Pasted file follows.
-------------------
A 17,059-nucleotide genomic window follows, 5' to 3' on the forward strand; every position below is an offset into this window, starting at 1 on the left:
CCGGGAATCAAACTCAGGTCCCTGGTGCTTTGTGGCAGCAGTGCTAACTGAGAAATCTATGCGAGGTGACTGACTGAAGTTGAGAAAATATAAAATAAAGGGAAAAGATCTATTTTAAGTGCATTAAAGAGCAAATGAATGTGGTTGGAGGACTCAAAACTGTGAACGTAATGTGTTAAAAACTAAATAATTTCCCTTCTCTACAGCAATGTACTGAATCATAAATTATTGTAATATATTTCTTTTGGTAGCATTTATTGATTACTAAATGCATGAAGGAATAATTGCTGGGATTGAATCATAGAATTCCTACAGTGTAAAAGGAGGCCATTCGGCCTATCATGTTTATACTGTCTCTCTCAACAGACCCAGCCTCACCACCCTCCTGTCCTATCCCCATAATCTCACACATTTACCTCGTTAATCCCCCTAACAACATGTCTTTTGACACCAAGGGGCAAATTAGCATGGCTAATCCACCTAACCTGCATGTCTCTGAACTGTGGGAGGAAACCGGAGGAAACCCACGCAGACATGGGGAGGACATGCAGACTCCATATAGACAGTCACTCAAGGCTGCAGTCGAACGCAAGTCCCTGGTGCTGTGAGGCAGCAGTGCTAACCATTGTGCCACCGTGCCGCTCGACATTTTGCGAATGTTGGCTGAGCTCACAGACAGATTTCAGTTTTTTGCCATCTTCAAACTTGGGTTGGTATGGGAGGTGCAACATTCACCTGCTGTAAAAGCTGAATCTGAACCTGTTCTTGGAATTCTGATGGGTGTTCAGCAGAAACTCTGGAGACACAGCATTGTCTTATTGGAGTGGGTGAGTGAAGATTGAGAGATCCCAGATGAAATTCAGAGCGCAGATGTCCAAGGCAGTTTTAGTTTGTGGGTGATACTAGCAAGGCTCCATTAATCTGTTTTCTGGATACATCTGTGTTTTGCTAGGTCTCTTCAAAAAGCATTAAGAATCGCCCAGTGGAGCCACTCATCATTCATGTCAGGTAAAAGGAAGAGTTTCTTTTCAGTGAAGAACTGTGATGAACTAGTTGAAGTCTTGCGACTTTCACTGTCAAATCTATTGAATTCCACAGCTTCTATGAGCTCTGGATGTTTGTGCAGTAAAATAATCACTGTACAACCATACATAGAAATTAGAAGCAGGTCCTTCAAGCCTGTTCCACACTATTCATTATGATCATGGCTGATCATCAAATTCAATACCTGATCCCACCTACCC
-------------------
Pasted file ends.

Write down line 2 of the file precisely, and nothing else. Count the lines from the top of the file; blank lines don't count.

CCGGGAATCAAACTCAGGTCCCTGGTGCTTTGTGGCAGCAGTGCTAACTGAGAAATCTATGCGAGGTGACTGACTGAAGTTGAGAAAATATAAAATAAAGGGAAAAGATCTATTTTAAGTGCATTAAAGAGCAAATGAATGTGGTTGGAGGACTCAAAACTGTGAACGTAATGTGTTAAAAACTAAATAATTTCCCTTCTCTACAGCAATGTACTGAATCATAAATTATTGTAATATATTTCTTTTGGTAGCATTTATTGATTACTAAATGCATGAAGGAATAATTGCTGGGATTGAATCATAGAATTCCTACAGTGTAAAAGGAGGCCATTCGGCCTATCATGTTTATACTGTCTCTCTCAACAGACCCAGCCTCACCACCCTCCTGTCCTATCCCCATAATCTCACACATTTACCTCGTTAATCCCCCTAACAACATGTCTTTTGACACCAAGGGGCAAATTAGCATGGCTAATCCACCTAACCTGCATGTCTCTGAACTGTGGGAGGAAACCGGAGGAAACCCACGCAGACATGGGGAGGACATGCAGACTCCATATAGACAGTCACTCAAGGCTGCAGTCGAACGCAAGTCCCTGGTGCTGTGAGGCAGCAGTGCTAACCATTGTGCCACCGTGCCGCTCGACATTTTGCGAATGTTGGCTGAGCTCACAGACAGATTTCAGTTTTTTGCCATCTTCAAACTTGGGTTGGTATGGGAGGTGCAACATTCACCTGCTGTAAAAGCTGAATCTGAACCTGTTCTTGGAATTCTGATGGGTGTTCAGCAGAAACTCTGGAGACACAGCATTGTCTTATTGGAGTGGGTGAGTGAAGATTGAGAGATCCCAGATGAAATTCAGAGCGCAGATGTCCAAGGCAGTTTTAGTTTGTGGGTGATACTAGCAAGGCTCCATTAATCTGTTTTCTGGATACATCTGTGTTTTGCTAGGTCTCTTCAAAAAGCATTAAGAATCGCCCAGTGGAGCCACTCATCATTCATGTCAGGTAAAAGGAAGAGTTTCTTTTCAGTGAAGAACTGTGATGAACTAGTTGAAGTCTTGCGACTTTCACTGTCAAATCTATTGAATTCCACAGCTTCTATGAGCTCTGGATGTTTGTGCAGTAAAATAATCACTGTACAACCATACATAGAAATTAGAAGCAGGTCCTTCAAGCCTGTTCCACACTATTCATTATGATCATGGCTGATCATCAAATTCAATACCTGATCCCACCTACCC